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Robotics

JTEKT demonstrated the NOBOROT's stair-climbing capabilities at JIMTOF 2012

Researchers at the University of Tokyo's Kamata lab are working on a new wheeled robotic vehicle that can climb stairs. Called the NOBOROT, it uses a proximity sensor to detect when it is next to a step and is able to maintain a level posture while ascending and descending to ensure a smooth ride.  Read More

This simple jumping robot designed by Georgia Tech Grad Student Jeffrey Aguilar performed ...

Researchers at the Georgia Tech School of Physics say they have developed a novel jumping strategy for hopping robots that reduces power consumption. Associate Professor Daniel Goldman and Graduate Student Jeffrey Aguilar analyzed almost 20,000 jumps made by a simple robot designed to test jumping dynamics and discovered that a so-called "stutter jump" – where a robot builds up momentum by first making smaller hops before a big jump – requires a tenth of the power normally expended when performing the bigger jump from scratch.  Read More

Dr. Guero's Primer-V4 robot works its way across the tightrope

A Japanese roboticist that goes by the handle Dr. Guero, famous for programming his hobby robots to ride a miniature bicycle and walk on stilts, has managed to get his robot to balance on a tightrope. His Primer-V4 robot is based on the Kondo KHR-3HV hobby kit (which can be purchased for around US$1,800), but features a few modifications that give it the ability to inch its way along a steel wire just over an eighth of an inch (4 mm) thick.  Read More

Researchers at Virginia Tech had some fun with their RoboCup soccer champ

Just in case you haven't had your fill of PSY's viral K-POP sensation, the researchers at Virginia Tech's Robotics and Mechanisms Laboratory (RoMeLa) have put out a new video of their robot dancing Gangnam Style. While the robot named CHARLI-2 doesn't display any fancy footwork in the video, some of its walking and balancing technology is being implemented in the Navy's Autonomous Shipboard Humanoid (ASH).  Read More

Professor Yoshiyuki Sankai presents the modified HAL exoskeleton during Japan Robot Week 2...

Since the Fukushima Daiichi nuclear disaster in March 2011, the Japanese government has been testing robotics technologies to help deal with future accidents. The Hybrid Assistive Limb (HAL) exoskeleton, developed by the University of Tsukuba spin-off Cyberdyne, is being considered for first responders.  Read More

A photorealistic rendering of Samsung's new humanoid robot, Roboray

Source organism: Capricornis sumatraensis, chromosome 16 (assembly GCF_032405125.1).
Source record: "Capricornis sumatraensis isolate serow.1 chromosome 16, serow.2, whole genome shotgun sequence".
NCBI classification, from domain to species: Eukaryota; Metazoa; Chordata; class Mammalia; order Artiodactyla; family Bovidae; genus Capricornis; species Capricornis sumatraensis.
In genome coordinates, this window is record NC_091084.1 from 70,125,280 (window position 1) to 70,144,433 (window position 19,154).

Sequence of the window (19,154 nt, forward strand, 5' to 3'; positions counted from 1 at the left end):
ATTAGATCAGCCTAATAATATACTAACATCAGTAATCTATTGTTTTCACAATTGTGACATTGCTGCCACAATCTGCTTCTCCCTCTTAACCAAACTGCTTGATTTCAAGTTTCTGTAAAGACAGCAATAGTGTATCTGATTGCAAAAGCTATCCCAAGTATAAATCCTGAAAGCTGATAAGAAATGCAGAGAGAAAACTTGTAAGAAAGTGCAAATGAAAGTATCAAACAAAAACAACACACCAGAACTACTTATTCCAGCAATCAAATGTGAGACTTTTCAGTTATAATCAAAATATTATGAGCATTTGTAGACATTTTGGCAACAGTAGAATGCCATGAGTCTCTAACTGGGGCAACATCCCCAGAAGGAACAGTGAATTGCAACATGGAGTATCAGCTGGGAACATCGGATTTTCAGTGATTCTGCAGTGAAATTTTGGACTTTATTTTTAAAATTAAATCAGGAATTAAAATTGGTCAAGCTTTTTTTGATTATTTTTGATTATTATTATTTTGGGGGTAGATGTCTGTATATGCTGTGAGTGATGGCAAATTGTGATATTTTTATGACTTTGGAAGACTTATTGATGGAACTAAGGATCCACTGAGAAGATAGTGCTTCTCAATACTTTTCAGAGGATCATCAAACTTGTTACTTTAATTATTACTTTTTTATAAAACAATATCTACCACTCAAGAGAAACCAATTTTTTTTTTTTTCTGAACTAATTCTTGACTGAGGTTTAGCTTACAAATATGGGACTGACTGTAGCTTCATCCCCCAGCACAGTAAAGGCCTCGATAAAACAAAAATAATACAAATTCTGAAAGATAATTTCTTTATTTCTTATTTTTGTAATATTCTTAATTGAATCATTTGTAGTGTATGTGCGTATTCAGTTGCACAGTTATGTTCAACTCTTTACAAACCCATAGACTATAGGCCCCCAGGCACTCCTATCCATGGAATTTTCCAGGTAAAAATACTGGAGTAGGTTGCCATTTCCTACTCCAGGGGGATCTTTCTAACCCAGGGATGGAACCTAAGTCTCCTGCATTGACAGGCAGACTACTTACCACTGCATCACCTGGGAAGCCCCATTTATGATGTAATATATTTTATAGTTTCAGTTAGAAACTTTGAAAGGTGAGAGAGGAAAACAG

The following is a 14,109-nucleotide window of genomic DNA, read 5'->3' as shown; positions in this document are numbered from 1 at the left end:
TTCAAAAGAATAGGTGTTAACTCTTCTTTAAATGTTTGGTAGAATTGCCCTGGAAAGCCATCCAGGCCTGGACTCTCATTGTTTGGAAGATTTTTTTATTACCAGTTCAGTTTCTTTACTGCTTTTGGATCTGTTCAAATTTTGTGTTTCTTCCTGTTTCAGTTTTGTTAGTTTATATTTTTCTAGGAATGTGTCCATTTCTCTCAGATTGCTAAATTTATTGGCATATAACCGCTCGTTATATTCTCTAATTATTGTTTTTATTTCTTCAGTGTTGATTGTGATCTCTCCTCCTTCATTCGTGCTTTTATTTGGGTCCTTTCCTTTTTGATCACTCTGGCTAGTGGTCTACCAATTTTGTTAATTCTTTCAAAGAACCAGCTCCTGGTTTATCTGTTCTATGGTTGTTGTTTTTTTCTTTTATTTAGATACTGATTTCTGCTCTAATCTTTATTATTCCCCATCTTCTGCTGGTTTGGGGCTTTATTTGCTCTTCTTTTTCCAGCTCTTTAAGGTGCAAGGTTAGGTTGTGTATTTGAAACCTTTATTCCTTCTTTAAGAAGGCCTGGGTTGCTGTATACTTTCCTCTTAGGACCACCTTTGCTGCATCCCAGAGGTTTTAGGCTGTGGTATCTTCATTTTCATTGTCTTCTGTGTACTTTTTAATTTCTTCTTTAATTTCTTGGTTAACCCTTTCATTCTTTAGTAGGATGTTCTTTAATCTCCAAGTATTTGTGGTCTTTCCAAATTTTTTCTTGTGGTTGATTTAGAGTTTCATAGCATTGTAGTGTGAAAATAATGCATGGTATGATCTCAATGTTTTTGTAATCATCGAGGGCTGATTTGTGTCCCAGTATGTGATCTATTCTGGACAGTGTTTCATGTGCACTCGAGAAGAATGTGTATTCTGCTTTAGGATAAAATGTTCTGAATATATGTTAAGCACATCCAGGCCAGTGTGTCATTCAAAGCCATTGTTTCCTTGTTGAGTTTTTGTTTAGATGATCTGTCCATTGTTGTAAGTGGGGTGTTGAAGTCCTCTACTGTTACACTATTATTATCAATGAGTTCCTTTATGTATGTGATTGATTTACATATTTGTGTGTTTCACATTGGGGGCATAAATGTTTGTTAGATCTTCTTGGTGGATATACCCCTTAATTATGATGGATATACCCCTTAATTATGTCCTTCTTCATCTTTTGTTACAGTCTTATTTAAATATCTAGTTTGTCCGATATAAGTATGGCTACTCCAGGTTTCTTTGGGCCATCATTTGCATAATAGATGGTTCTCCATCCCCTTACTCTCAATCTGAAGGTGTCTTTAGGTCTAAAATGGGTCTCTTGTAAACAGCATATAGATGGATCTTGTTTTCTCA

Samsung's robotics division presented the company's latest humanoid robot, Roboray, at IROS 2012 in Portugal last week. Researchers led by Kyungsik Roh have been co-developing humanoid robots with the Korean Institute of Science and Technology (KIST) since 2004 and the Roboray is a departure from their earlier robot (known as "Mahru", of which there are several models) thanks to its torque controlled leg joints, which give it more human-like walking capabilities.  Read More

mROBO in dance-ready and speaker modes

Tosy is a Vietnamese robotics manufacturer in the fascinating position of manufacturing industrial robots as well as robotic toys. It seems determined to meld these two worlds with mROBO, an inexpensive robot that transforms from its speaker form to an 18-inch (46 cm) tall dancing fool of a robot.  Read More

Hello Labs has launched a Kickstarter campaign for its Helios telepresence robot and app f...

Telepresence robots are beginning to connect people in new ways in businesses, hospitals, and even classrooms. They're essentially webcams on wheels, serving as simple avatars that allow you to chat and explore another place. Now inexpensive versions that connect with your smartphone are beginning to appear for use at home. The latest of these comes is Helios from Hello Labs.  Read More

Murata Manufacturing's KeePace, a walk-assist device for the elderly or disabled, stands n...

Murata Manufacturing, a Japanese electronics company, has developed a walker called KeePace that stays upright on its own. The walker uses the same sensors famously demonstrated by the company's self-balancing robots which ride bicycles and unicycles without falling over.  Read More

Scientists believe the tuna fish has a natural body framework that's tailor-made for UUV-l...

Scientists involved in robotics research are increasingly looking toward biological systems for solutions to specific challenges, and when one considers that nature has been solving problems for rather a lot longer than we humans have, this makes sense. Such is the reasoning behind BIOSwimmer: an underwater surveillance robot created by the U.S. Department of Homeland Security's (DHS) Science and Technology Directorate (S and T) that takes its design cues from the tuna fish.  Read More

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